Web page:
Video: Finding the Maximum Area of a Rectangle given the Sum of Three of Its Sides

A farmer wants to create a rectangular field on his land using an existing wall to bound one side. Determine, to the nearest thousandth, the maximum area he can obtain if he has 177-metres of fence to surround the other three sides.

04:17

Video Transcript

A farmer wants to create a rectangular field on his land using an existing wall to bound one side. Determine, to the nearest thousandth, the maximum area he can obtain if he has 177 metres of fence to surround the other three sides.

Let’s just consider the setup here. This farmer has a wall on his land and he has a fixed length of fence, 177 metres, with which to enclose a rectangular field against this wall. The farmer wants to choose the length and width of this rectangle so that he encloses the maximum possible area. The area of a rectangle is given by its length multiplied by its width. So we want to maximize the function 𝐴 equals πΏπ‘Š. But we also have a constraint. The total length of fencing which will be twice the length plus the width β€” remember, the wall is making up one side of this field β€” must be equal to 177. We, therefore, have an optimization problem. We have a function we wish to maximize, subject to a given constraint.

Now, in order to maximize the area of this field, we need to find the critical points of our function 𝐴. But before we can do that, we need to express 𝐴 in terms of one variable only, either the length or the width of the field. We can rearrange our constraint to give π‘Š equals 177 minus two 𝐿. And then substituting this expression for π‘Š into our formula for 𝐴 gives 𝐴 equals 𝐿 multiplied by 177 minus two 𝐿. Distributing the parentheses gives 177𝐿 minus two 𝐿 squared. And now, we have an expression for 𝐴 in terms of 𝐿 only.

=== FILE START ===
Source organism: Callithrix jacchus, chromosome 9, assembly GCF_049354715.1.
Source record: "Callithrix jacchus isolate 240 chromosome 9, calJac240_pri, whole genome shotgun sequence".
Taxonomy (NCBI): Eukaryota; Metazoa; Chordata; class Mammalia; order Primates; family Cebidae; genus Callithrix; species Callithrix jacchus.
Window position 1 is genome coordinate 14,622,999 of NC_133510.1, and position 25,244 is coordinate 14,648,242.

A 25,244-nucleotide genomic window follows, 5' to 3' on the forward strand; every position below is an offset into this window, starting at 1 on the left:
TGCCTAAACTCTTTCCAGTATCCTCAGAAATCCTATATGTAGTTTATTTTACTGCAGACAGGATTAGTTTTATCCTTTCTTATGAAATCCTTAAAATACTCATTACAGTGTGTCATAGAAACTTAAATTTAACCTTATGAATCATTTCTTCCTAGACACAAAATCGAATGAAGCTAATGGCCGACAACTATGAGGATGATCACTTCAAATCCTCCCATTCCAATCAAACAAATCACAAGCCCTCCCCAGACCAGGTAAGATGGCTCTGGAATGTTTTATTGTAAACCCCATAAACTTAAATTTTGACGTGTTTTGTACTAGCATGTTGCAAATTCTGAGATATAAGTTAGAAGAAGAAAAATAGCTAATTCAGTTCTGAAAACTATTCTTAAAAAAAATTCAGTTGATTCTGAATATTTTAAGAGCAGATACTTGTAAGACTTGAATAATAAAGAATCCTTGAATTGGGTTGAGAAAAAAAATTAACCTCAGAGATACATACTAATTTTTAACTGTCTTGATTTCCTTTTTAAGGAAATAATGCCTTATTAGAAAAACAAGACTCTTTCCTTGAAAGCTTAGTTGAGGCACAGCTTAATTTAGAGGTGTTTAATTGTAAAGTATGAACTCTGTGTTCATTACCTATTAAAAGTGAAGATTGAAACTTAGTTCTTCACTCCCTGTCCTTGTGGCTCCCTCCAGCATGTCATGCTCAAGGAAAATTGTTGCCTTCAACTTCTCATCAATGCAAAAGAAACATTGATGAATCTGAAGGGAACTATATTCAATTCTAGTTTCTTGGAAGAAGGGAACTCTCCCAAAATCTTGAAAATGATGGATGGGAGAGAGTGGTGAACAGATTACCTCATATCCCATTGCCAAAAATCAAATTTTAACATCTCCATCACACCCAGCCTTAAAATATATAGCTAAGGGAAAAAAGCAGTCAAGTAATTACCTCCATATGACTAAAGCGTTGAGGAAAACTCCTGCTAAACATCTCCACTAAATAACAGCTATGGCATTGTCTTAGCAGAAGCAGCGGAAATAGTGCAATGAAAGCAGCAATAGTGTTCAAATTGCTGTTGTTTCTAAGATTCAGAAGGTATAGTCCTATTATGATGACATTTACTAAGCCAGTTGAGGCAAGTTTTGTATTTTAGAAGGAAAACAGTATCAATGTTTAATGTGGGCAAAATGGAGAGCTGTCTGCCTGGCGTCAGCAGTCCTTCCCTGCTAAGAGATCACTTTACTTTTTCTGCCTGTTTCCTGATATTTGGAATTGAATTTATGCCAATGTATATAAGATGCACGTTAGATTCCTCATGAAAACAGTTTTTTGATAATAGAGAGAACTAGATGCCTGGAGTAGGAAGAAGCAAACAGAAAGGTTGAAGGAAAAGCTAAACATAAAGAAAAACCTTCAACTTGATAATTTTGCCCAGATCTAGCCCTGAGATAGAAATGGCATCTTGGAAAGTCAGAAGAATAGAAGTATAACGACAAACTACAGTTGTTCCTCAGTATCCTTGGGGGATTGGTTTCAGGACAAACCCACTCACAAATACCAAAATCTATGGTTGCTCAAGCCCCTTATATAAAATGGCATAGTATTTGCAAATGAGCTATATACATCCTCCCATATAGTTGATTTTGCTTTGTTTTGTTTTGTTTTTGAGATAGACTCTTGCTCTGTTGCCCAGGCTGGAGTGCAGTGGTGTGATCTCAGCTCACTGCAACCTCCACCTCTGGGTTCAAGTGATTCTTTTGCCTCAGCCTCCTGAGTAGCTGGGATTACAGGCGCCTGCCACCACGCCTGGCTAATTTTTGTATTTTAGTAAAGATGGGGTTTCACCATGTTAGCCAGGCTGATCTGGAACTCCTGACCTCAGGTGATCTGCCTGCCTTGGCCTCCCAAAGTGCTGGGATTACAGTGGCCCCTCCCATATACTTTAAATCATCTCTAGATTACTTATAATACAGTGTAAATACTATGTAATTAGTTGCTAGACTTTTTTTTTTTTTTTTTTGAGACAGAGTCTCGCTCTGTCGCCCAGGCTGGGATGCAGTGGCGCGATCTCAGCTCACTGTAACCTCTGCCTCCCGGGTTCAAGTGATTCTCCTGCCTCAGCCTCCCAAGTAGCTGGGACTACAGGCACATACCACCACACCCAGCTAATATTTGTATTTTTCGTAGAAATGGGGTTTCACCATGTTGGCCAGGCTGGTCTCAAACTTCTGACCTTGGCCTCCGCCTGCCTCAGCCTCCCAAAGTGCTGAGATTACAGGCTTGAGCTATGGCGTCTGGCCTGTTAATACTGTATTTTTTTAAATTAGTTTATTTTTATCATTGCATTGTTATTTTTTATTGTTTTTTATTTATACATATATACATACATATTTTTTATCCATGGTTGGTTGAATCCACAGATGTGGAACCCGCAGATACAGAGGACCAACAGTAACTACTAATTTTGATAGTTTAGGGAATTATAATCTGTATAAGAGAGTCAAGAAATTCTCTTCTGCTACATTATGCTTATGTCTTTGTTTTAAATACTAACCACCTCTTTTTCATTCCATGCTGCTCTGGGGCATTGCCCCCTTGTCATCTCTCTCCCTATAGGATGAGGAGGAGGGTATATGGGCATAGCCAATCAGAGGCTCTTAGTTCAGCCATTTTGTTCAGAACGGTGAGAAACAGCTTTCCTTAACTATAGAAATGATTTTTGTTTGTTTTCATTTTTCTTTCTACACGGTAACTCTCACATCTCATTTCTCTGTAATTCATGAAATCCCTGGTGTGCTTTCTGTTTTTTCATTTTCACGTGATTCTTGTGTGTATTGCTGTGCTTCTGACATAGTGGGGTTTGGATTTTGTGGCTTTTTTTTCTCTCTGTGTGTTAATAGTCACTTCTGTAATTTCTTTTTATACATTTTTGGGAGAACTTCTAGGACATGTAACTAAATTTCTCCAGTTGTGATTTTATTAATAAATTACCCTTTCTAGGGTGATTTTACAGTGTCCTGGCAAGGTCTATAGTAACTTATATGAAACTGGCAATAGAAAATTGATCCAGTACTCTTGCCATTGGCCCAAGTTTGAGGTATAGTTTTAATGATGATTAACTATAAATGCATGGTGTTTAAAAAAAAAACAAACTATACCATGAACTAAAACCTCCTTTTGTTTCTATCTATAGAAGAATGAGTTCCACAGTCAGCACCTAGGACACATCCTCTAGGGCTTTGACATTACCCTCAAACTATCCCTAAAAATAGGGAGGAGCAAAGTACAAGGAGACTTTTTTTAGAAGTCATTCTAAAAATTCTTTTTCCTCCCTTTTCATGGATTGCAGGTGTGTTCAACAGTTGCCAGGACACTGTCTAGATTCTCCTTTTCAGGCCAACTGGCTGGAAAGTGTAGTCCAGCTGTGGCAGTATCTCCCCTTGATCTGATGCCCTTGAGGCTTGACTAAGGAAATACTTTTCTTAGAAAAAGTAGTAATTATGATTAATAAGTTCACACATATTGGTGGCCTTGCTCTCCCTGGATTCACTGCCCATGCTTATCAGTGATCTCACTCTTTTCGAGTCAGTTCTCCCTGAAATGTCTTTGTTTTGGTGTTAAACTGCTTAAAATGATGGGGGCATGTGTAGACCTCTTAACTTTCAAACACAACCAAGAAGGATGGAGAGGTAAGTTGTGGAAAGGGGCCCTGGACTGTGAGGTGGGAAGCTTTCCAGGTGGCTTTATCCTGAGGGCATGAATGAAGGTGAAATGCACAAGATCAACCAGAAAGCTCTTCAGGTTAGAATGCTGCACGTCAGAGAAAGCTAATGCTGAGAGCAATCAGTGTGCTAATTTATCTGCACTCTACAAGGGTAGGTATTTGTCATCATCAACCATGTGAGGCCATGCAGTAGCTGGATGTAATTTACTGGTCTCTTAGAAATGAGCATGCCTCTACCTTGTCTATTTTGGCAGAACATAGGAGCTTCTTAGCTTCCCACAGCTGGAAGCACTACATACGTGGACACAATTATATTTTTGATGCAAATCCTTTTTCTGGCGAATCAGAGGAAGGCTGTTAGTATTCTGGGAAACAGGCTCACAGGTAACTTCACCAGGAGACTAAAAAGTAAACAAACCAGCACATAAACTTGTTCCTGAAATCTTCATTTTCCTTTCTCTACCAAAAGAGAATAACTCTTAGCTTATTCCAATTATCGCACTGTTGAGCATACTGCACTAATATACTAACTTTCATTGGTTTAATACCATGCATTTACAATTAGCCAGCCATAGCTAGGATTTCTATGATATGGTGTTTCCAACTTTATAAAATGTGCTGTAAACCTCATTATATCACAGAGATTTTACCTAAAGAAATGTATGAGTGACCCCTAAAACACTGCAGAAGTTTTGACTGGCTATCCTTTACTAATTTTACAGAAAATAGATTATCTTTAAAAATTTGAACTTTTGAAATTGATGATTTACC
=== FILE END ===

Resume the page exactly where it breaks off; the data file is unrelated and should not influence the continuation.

We said that if we want to maximize 𝐴, we need to find its critical points. And we’ll recall, first of all, that the critical points of a function occur, where its first derivative is equal to zero or is undefined. So we need to find the derivative of 𝐴 with respect to 𝐿. We can apply the power rule of differentiation. And it gives d𝐴 by d𝐿 is equal to 177 minus two multiplied by two 𝐿. That’s 177 minus four 𝐿. Next, we set this first derivative equal to zero and solve for 𝐿. We add four 𝐿 to each side and then divide by four, giving 𝐿 equals 177 over four or 44.25 as a decimal.

We know then that our function 𝐴 has a critical point at this value of 𝐿. But there are two more things that we need to do. Firstly, we need to evaluate the area of the field by substituting this value of 𝐿 into our expression for 𝐴, giving 44.25 multiplied by 177 minus two times 44.25 which gives 3916.125 exactly. So we know that this is a critical point of the function 𝐴. But we must confirm that it is indeed a maximum. And in order to do this, we need to apply the second derivative test.

Recall that our first derivative d𝐴 by d𝐿 was 177 minus four 𝐿. So differentiating again with respect to 𝐿 gives d two 𝐴 by d𝐿 squared is equal to negative four. Now, we don’t actually need to evaluate the second derivative when 𝐿 is equal to 44.25 because the second derivative is in fact a constant. It’s the same for all values of 𝐿. But the important thing to note is that this second derivative negative four is less than zero. The second derivative test tells us that if the second derivative of a function is negative at a critical point, then that critical point is a local maximum.

So we confirmed that this area is indeed the maximum area the farmer can obtain with 177 metres of fence. Our answer to the problem then the maximum area that the farmer can enclose with this fixed amount of fencing is 3916.125 metres squared. And this is indeed to the nearest thousandth as requested in the question.

Nagwa uses cookies to ensure you get the best experience on our website. Learn more about our Privacy Policy.